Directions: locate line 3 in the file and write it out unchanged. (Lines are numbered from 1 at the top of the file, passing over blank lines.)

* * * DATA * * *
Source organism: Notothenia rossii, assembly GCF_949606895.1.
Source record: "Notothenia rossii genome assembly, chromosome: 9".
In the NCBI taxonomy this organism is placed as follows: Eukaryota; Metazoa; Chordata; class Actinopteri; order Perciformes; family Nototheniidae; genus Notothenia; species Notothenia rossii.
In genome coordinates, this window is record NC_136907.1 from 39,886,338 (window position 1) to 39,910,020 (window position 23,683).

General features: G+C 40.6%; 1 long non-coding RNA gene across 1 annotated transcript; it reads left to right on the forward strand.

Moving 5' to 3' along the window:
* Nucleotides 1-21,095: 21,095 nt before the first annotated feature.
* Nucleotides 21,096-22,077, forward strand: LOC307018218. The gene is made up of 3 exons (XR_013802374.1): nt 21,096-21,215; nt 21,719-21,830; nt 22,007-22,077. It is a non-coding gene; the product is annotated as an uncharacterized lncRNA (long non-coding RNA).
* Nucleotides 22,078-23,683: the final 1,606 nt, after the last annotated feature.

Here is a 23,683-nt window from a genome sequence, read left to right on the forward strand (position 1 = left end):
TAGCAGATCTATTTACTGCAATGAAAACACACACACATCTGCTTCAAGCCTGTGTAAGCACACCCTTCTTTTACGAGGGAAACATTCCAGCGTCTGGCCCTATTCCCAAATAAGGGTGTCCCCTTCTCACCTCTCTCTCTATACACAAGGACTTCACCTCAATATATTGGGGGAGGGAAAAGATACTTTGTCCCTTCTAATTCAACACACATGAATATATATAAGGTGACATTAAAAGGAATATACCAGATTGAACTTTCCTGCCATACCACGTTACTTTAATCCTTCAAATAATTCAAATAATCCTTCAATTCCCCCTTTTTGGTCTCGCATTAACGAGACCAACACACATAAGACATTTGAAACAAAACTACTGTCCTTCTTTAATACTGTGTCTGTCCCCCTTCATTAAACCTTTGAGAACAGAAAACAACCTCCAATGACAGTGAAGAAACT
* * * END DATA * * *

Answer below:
In the NCBI taxonomy this organism is placed as follows: Eukaryota; Metazoa; Chordata; class Actinopteri; order Perciformes; family Nototheniidae; genus Notothenia; species Notothenia rossii.